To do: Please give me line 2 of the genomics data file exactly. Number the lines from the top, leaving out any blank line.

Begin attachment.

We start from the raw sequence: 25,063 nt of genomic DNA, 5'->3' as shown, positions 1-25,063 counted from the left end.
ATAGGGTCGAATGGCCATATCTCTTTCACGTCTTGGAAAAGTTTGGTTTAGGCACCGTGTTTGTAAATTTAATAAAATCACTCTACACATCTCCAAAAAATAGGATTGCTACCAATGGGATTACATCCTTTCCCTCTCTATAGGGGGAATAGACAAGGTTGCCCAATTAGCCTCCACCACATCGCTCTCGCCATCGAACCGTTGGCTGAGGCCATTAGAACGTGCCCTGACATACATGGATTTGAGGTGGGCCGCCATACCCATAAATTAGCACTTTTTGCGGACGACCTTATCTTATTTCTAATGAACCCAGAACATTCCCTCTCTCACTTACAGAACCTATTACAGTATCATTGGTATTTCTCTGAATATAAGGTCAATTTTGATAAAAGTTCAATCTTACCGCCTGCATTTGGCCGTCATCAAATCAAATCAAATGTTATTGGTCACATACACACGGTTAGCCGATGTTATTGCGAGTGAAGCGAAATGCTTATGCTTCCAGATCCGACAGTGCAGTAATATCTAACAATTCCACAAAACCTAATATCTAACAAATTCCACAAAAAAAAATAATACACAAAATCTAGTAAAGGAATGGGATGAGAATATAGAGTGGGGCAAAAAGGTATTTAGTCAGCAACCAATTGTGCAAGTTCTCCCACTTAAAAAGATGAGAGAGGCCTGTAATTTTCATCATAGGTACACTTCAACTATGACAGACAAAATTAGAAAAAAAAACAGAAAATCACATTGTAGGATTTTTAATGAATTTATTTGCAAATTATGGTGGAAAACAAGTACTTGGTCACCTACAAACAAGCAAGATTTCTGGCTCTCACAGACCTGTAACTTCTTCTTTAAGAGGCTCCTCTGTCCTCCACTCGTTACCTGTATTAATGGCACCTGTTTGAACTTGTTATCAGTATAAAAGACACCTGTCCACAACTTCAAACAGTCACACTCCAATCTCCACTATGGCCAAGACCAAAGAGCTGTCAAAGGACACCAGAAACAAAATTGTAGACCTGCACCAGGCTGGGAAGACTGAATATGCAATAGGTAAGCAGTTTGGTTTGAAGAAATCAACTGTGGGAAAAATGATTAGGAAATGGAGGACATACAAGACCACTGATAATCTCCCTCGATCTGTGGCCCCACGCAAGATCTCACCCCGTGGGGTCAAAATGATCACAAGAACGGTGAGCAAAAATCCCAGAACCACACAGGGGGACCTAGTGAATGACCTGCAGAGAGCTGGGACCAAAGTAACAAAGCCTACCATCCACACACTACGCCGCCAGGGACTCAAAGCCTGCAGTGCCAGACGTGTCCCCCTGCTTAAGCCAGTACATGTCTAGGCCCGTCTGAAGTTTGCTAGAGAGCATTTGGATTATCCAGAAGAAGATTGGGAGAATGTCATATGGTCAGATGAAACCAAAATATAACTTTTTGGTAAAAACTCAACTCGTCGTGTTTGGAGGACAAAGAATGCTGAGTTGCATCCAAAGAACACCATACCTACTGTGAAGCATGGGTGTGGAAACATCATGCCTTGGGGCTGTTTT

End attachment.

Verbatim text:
ATAGGGTCGAATGGCCATATCTCTTTCACGTCTTGGAAAAGTTTGGTTTAGGCACCGTGTTTGTAAATTTAATAAAATCACTCTACACATCTCCAAAAAATAGGATTGCTACCAATGGGATTACATCCTTTCCCTCTCTATAGGGGGAATAGACAAGGTTGCCCAATTAGCCTCCACCACATCGCTCTCGCCATCGAACCGTTGGCTGAGGCCATTAGAACGTGCCCTGACATACATGGATTTGAGGTGGGCCGCCATACCCATAAATTAGCACTTTTTGCGGACGACCTTATCTTATTTCTAATGAACCCAGAACATTCCCTCTCTCACTTACAGAACCTATTACAGTATCATTGGTATTTCTCTGAATATAAGGTCAATTTTGATAAAAGTTCAATCTTACCGCCTGCATTTGGCCGTCATCAAATCAAATCAAATGTTATTGGTCACATACACACGGTTAGCCGATGTTATTGCGAGTGAAGCGAAATGCTTATGCTTCCAGATCCGACAGTGCAGTAATATCTAACAATTCCACAAAACCTAATATCTAACAAATTCCACAAAAAAAAATAATACACAAAATCTAGTAAAGGAATGGGATGAGAATATAGAGTGGGGCAAAAAGGTATTTAGTCAGCAACCAATTGTGCAAGTTCTCCCACTTAAAAAGATGAGAGAGGCCTGTAATTTTCATCATAGGTACACTTCAACTATGACAGACAAAATTAGAAAAAAAAACAGAAAATCACATTGTAGGATTTTTAATGAATTTATTTGCAAATTATGGTGGAAAACAAGTACTTGGTCACCTACAAACAAGCAAGATTTCTGGCTCTCACAGACCTGTAACTTCTTCTTTAAGAGGCTCCTCTGTCCTCCACTCGTTACCTGTATTAATGGCACCTGTTTGAACTTGTTATCAGTATAAAAGACACCTGTCCACAACTTCAAACAGTCACACTCCAATCTCCACTATGGCCAAGACCAAAGAGCTGTCAAAGGACACCAGAAACAAAATTGTAGACCTGCACCAGGCTGGGAAGACTGAATATGCAATAGGTAAGCAGTTTGGTTTGAAGAAATCAACTGTGGGAAAAATGATTAGGAAATGGAGGACATACAAGACCACTGATAATCTCCCTCGATCTGTGGCCCCACGCAAGATCTCACCCCGTGGGGTCAAAATGATCACAAGAACGGTGAGCAAAAATCCCAGAACCACACAGGGGGACCTAGTGAATGACCTGCAGAGAGCTGGGACCAAAGTAACAAAGCCTACCATCCACACACTACGCCGCCAGGGACTCAAAGCCTGCAGTGCCAGACGTGTCCCCCTGCTTAAGCCAGTACATGTCTAGGCCCGTCTGAAGTTTGCTAGAGAGCATTTGGATTATCCAGAAGAAGATTGGGAGAATGTCATATGGTCAGATGAAACCAAAATATAACTTTTTGGTAAAAACTCAACTCGTCGTGTTTGGAGGACAAAGAATGCTGAGTTGCATCCAAAGAACACCATACCTACTGTGAAGCATGGGTGTGGAAACATCATGCCTTGGGGCTGTTTT